3 Simple Tips to Avoid Inbox Overload

 In Client Tips

Communicating with your customers properly and responding in a timely manner to messages is essential to the success of anyone’s business. It’s exciting to receive plenty of messages a day, a sign of interest, an opportunity, or a potential sale. However, overloading the inbox can be a business nightmare. If not properly managed, this can lead to unanswered emails and missed opportunities.

Here are 3 simple tips to avoid inbox overload:

Filter what you receive

This is one way to help you sort the different emails you receive in a day and prioritize which ones to respond to first. Prepare your email account so that it automatically sorts various email messages into folders upon receiving them. You can set up filters based on who sent them, what the subject heading is, or any filter word or phrase in the body. This way, you can immediately sort out the urgent emails you need to take action on and respond to.

For example, you can sort emails that are labeled as urgent, messages that you’re CC’d on, emails that are forwarded and emails that belong to external sources or emails that come from people outside the company. You can filter these messages and have them sent directly to different folders. Once you open your inbox, you can immediately see how many emails are urgent and how many can be dealt with later. When messages are properly organized, it makes replying to emails faster and more efficient.

Keep your replies simple.

Replying to emails in a simple but concise manner will not only reduce the length of your reply, it will also reduce the time you spend replying by a considerable amount. This gives you more time to read and reply to emails in your inbox. Just make sure that your replies are straightforward and complete. If it would take a long message to get your message across, so be it. It’s important to remember that you should not compromise the quality of the information you are sending out just because you want your message to be short. The quality of the message should be prioritized first.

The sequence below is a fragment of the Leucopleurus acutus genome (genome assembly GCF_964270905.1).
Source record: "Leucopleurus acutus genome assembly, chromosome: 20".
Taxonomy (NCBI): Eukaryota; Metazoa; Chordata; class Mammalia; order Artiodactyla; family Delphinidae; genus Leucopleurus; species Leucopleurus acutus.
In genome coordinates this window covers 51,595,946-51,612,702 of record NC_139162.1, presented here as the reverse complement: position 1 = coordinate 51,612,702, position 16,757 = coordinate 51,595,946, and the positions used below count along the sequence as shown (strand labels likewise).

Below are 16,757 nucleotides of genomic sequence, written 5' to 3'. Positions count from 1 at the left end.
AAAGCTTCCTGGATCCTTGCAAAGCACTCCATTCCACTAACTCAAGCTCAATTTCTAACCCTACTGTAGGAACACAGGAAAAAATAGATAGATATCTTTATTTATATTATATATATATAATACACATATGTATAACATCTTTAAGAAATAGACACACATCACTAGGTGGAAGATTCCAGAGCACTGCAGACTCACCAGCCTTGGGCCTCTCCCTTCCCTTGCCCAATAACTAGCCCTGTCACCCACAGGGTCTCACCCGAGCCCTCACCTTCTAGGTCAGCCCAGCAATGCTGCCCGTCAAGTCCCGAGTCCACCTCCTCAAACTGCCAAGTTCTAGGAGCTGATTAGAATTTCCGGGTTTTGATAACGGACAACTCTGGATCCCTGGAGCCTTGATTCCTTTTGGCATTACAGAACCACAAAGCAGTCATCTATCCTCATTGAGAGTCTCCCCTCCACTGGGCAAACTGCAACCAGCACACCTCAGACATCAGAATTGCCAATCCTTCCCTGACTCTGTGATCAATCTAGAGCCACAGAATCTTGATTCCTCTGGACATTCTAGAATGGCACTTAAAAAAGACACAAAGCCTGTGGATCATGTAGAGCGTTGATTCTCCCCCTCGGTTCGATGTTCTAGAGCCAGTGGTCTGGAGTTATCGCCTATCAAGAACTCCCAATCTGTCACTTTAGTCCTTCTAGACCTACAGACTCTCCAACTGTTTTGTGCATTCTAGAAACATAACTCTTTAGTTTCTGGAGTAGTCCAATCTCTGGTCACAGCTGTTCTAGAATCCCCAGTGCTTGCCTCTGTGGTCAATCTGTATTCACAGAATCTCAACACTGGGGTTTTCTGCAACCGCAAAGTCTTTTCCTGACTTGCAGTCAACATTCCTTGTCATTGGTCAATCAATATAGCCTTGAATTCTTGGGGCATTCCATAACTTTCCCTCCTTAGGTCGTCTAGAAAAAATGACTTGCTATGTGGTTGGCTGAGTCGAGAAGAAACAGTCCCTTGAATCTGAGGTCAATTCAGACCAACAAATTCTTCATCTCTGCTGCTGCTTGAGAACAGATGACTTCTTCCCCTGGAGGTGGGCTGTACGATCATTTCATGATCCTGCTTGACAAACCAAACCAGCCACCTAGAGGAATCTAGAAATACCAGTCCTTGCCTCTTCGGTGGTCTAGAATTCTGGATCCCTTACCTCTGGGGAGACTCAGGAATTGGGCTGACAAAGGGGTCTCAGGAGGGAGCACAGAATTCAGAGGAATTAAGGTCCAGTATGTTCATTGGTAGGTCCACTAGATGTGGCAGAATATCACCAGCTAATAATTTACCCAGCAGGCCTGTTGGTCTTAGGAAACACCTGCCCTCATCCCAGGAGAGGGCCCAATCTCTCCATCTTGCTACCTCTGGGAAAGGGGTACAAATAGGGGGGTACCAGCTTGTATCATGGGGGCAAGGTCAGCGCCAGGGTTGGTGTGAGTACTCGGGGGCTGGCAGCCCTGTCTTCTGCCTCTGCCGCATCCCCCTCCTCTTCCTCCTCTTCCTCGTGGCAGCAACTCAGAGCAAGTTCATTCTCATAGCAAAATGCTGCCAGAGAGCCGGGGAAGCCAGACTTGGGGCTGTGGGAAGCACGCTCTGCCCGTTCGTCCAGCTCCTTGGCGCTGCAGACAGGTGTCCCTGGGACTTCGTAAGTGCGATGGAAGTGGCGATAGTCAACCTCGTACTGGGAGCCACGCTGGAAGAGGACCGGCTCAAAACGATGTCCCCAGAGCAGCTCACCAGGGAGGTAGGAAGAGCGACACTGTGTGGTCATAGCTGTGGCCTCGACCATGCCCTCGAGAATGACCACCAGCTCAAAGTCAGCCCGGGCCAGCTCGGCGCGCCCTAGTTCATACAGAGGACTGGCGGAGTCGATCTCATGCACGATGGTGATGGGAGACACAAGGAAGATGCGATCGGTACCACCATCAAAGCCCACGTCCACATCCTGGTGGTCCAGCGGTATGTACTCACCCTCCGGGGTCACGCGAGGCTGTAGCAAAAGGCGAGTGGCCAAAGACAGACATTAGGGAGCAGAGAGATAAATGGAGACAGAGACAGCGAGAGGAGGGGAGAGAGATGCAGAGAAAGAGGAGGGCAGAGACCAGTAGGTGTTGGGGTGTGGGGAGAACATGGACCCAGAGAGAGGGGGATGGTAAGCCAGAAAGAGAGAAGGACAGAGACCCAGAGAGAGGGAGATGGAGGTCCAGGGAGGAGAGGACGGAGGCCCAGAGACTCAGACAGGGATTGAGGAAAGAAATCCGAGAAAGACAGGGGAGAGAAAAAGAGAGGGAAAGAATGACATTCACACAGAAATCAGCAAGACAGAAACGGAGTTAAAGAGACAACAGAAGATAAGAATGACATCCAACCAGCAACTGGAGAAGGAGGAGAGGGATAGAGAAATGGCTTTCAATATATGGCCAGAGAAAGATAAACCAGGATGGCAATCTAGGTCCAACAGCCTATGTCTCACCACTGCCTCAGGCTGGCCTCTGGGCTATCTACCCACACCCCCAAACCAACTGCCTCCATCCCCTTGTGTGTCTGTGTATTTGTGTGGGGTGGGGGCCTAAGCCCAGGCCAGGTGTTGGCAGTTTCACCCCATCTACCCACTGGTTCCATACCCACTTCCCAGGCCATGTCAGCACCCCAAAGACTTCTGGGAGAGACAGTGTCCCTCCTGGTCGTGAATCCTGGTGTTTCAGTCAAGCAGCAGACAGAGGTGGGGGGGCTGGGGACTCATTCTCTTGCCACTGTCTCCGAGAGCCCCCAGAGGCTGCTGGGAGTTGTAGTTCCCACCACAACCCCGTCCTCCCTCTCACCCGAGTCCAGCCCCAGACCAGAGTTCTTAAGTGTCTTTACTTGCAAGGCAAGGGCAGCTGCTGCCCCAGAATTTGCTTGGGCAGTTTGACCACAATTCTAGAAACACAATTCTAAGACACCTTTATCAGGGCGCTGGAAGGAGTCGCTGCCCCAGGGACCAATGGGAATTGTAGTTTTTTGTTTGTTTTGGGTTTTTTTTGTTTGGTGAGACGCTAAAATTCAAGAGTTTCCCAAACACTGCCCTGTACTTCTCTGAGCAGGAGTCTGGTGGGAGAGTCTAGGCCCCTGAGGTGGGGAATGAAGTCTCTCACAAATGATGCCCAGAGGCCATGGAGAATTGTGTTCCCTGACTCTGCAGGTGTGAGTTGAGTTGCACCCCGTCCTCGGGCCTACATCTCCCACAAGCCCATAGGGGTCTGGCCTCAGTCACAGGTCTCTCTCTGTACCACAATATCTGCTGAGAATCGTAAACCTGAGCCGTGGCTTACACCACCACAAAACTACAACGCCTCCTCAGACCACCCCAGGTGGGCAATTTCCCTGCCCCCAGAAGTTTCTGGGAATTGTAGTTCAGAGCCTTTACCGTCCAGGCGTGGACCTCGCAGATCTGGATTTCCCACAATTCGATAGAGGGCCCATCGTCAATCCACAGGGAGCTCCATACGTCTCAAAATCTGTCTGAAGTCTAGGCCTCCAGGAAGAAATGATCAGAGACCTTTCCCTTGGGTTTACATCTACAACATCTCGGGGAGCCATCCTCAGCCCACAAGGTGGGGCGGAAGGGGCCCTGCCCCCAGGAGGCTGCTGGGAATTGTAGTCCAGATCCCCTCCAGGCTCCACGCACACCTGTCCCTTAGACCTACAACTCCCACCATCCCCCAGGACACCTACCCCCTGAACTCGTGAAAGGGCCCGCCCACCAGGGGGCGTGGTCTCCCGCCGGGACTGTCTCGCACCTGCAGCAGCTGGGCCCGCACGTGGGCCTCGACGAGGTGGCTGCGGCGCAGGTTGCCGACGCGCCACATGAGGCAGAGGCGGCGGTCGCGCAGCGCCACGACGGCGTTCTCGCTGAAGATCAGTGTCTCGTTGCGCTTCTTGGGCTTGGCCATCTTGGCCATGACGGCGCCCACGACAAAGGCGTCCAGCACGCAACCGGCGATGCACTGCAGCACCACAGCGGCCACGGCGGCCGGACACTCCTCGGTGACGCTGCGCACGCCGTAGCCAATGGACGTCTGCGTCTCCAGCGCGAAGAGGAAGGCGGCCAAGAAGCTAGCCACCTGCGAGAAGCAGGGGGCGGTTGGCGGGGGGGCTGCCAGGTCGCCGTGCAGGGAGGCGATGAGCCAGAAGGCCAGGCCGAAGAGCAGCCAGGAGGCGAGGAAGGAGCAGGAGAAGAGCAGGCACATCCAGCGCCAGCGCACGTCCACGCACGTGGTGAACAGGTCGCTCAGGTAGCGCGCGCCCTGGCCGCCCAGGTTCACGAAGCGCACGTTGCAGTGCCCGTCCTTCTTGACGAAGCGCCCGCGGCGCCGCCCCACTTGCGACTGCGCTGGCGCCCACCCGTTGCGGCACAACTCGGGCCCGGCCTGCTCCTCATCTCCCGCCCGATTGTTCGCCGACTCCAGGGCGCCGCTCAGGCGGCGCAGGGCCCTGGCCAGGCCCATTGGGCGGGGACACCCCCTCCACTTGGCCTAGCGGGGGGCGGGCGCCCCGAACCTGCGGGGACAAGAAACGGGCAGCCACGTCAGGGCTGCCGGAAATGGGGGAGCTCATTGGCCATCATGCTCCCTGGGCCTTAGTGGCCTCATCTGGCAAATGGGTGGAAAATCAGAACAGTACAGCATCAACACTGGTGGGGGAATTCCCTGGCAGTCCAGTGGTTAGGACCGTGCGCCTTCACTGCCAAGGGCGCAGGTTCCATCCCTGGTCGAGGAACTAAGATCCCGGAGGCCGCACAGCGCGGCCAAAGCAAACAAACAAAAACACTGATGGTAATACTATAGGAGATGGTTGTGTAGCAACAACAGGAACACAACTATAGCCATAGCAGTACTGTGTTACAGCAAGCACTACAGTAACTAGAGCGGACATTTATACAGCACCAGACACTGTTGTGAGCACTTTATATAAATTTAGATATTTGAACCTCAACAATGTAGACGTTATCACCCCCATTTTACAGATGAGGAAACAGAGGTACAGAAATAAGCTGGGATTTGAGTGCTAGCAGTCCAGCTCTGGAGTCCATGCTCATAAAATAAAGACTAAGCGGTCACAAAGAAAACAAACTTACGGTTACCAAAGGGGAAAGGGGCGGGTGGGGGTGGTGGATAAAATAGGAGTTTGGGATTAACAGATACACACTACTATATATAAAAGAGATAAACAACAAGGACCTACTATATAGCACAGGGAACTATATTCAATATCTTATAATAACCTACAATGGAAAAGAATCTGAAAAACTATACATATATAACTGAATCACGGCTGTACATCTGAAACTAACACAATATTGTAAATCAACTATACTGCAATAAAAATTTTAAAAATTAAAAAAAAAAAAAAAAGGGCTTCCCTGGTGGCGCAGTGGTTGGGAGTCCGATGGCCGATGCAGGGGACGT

Set a schedule when archiving emails.

Some businesses are wary of deleting messages or information, thinking that they may yet be useful in the future. For example, if an email is a couple of months old and it has already been resolved, don’t let it sit in your inbox. It would be best to archive old messages and have it stored in a separate “archived” folder. You can set a schedule or period of archiving the messages in your inbox. You can do this once a month or twice a month depending on the volume of emails you receive or reply to in a given period of time.

Preventing your inbox from being overloaded with both old and new messages is crucial to improving customer service.

You can do this yourself regularly, but if the amount of emails you’re getting blows up, consider delegating the task instead. Don’t hesitate to assign this admin work to your virtual assistant or administrative secretary. There are plenty of professionals who can handle this task efficiently, and it’s far more cost-effective to let them handle it than to spend your valuable time on this admin task.


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